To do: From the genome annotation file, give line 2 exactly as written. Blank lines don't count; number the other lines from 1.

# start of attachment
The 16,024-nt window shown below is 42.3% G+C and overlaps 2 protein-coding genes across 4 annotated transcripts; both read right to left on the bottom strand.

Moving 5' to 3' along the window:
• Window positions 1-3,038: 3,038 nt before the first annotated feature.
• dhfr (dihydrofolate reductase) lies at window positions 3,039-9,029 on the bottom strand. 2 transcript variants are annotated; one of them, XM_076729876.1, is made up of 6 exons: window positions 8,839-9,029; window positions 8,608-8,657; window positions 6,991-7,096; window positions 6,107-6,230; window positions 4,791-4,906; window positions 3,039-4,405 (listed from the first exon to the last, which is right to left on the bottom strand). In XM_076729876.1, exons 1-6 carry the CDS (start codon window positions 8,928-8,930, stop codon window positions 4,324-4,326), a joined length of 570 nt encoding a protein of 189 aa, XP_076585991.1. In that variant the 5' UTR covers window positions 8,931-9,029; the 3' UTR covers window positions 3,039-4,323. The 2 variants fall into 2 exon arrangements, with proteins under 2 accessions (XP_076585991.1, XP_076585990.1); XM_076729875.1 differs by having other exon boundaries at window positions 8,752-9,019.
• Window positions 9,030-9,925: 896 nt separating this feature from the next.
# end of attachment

Moving 5' to 3' along the window: